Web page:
The Albanese government is embarking on a suite of environmental reforms: beefing up Australia’s carbon credit scheme, and establishing a market to fund environmental restoration. These big policy changes may seek to justify colonial practices imposed on First Nations people and their country.
Both reforms require land owned by Indigenous Australians. First Nations peoples hold tenure over 54% of Australia’s landmass – including native title and freehold, and other interests such as pastoral leases. First Nations people also manage almost half of Commonwealth parks and reserves.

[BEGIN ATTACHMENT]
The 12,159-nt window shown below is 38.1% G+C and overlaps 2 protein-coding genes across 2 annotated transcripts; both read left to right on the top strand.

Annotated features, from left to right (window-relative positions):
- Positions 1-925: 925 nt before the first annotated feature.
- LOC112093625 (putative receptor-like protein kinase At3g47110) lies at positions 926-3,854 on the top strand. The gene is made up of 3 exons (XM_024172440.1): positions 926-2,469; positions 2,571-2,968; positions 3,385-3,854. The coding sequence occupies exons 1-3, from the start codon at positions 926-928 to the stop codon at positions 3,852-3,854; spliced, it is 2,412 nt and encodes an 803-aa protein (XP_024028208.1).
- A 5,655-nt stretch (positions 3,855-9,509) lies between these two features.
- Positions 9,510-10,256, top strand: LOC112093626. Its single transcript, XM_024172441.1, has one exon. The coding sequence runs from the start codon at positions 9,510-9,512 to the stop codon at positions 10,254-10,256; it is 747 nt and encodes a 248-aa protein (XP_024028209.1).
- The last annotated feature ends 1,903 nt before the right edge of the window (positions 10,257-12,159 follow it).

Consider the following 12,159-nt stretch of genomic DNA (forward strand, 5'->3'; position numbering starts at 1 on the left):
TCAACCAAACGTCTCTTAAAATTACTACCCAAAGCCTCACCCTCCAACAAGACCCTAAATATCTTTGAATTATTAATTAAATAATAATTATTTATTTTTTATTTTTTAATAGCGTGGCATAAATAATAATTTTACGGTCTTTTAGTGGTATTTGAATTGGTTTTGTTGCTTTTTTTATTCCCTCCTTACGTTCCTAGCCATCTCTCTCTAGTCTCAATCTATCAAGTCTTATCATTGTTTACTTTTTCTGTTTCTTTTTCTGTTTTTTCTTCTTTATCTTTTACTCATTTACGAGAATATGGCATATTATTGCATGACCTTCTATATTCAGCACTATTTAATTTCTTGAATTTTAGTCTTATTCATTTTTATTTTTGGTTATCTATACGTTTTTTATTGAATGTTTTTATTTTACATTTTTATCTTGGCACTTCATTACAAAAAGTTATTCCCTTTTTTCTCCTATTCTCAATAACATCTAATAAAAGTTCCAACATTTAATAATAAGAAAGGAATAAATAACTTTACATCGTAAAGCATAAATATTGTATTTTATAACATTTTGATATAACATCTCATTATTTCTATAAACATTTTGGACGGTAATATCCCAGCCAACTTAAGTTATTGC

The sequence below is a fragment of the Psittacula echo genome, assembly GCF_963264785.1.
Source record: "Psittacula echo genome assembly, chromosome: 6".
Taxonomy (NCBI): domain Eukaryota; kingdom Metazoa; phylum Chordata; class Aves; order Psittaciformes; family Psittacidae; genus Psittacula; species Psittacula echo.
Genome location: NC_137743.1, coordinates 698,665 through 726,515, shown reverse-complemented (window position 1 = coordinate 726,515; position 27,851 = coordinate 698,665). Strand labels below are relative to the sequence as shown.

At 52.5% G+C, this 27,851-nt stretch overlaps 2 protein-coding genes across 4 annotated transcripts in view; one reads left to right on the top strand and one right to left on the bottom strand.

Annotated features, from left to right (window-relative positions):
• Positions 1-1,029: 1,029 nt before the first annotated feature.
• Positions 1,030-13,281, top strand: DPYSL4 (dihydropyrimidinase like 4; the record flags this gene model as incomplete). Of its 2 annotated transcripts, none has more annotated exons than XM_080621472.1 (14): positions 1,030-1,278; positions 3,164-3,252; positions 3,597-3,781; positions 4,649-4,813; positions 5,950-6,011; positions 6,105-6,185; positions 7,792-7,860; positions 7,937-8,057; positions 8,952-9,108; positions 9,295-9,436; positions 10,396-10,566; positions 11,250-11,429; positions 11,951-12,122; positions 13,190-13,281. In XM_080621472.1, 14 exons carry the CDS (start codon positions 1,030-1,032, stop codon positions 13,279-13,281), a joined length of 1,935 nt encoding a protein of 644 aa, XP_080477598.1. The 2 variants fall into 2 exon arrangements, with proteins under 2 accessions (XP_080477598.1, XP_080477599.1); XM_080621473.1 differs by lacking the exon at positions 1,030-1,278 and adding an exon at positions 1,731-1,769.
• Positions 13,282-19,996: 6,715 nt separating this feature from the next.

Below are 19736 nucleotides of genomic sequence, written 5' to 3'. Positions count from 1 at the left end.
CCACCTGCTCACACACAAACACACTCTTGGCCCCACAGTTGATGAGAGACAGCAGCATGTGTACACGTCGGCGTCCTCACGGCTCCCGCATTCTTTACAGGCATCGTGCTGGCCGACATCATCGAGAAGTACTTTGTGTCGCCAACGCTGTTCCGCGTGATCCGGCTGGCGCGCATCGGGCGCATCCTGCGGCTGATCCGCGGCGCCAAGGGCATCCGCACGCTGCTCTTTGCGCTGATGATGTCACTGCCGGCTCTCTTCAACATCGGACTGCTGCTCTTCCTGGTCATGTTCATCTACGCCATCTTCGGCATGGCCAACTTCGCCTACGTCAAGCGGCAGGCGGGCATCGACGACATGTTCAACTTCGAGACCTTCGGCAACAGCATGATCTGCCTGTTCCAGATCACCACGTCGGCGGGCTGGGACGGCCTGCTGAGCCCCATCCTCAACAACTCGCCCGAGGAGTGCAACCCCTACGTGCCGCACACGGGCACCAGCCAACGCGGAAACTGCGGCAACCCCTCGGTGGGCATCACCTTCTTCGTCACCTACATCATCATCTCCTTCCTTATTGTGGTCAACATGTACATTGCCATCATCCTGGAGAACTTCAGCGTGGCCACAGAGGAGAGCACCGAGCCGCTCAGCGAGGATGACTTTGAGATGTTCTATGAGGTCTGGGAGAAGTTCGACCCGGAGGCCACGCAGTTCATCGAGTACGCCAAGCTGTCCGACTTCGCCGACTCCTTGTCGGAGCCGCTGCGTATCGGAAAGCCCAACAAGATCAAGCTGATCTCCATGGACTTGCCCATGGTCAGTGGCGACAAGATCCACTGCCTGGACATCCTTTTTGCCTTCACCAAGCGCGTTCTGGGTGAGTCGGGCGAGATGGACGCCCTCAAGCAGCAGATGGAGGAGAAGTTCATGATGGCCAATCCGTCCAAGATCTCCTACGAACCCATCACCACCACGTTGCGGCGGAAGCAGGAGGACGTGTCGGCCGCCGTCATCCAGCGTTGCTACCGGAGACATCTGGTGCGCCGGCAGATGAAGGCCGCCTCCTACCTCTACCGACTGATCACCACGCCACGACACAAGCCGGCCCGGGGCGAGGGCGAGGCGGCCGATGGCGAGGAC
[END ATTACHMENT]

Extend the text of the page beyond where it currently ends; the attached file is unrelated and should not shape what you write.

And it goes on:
The global response to the climate crisis will require a great deal of land, including for carbon abatement and nature repair. But First Nations people cannot be locked away from this land. They must be allowed to benefit from it, in a way that’s environmentally and economically sustainable.
And land needs people to care for it – to reduce the risk of destructive bushfires, control weeds and feral animals, and improve soil health.
First Nations people should have a real say in decisions affecting them and their Country. Here, we look at how the above policy-making efforts measure up.
The Chubb review: a welcome sign of progress
The independent Chubb Review of Australia’s carbon credit system was released in December. The review, commissioned by the Albanese government, investigated the issuing of credits under the Emissions Reduction Fund, a national scheme to reduce greenhouse gas emissions.
In a welcome acknowledgement, the review stated: